Polarized cargo transport is essential for neuronal function. However, the minimal basic components required for selective cargo sorting and distribution in neurons remain elusive. We found that in sensory neurons the axon initial segment is largely absent and that microtubule-associated protein 2 (MAP2) defines the cargo-filtering zone in the proximal axon. Here, MAP2 directs axonal cargo entry by coordinating the activities of molecular motors. We show that distinct kinesins differentially regulate cargo velocity: kinesin-3 drives fast axonal cargo trafficking, while kinesin-1 slows down axonal cargo transport. MAP2 inhibits "slow" kinesin-1 motor activity and allows kinesin-3 to drive robust cargo transport from the soma into the axon. In the distal axon, the inhibitory action of MAP2 decreases, leading to regained kinesin-1 activity and vesicle distribution. We propose that selective axonal cargo trafficking requires the MAP2-defined pre-axonal filtering zone and the ability of cargos to switch between distinct kinesin motor activities.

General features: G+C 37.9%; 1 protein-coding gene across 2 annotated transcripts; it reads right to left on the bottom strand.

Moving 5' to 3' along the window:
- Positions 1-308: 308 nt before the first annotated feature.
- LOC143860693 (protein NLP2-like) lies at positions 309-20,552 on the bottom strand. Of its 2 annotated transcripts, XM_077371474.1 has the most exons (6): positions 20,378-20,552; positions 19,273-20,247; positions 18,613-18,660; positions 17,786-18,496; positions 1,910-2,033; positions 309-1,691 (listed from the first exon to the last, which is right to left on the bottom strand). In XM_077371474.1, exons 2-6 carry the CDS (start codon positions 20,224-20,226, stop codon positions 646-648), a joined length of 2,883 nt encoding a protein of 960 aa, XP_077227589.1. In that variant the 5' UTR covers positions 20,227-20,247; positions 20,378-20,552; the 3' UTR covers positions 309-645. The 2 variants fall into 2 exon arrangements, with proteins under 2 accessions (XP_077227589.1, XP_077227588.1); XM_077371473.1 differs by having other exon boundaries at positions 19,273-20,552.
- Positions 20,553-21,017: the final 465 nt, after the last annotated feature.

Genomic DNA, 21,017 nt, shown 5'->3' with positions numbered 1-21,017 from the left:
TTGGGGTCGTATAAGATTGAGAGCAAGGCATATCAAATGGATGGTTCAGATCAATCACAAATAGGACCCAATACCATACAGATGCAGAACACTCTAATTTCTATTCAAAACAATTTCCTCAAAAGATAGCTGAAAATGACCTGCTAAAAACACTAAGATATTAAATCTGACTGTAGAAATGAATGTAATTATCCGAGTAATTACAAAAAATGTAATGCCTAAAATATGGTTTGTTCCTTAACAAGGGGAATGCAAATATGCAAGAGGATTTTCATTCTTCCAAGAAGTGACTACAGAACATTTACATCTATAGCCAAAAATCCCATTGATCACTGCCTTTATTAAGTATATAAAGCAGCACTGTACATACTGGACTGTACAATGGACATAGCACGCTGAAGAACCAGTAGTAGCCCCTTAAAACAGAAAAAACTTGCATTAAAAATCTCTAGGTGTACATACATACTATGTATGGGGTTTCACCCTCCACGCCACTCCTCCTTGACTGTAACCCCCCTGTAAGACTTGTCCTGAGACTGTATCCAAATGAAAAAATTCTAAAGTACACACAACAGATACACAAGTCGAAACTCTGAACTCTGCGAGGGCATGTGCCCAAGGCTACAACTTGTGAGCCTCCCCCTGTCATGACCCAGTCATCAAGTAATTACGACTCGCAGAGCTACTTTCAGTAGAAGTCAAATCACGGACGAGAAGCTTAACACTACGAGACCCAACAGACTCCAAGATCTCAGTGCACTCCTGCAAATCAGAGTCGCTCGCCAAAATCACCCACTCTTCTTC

Keywords: KIF1; KIF5; MAP2; axonal transport; cargo trafficking; cytoskeleton; dorsal root ganglion (DRG); microtubule; sensory neuron.
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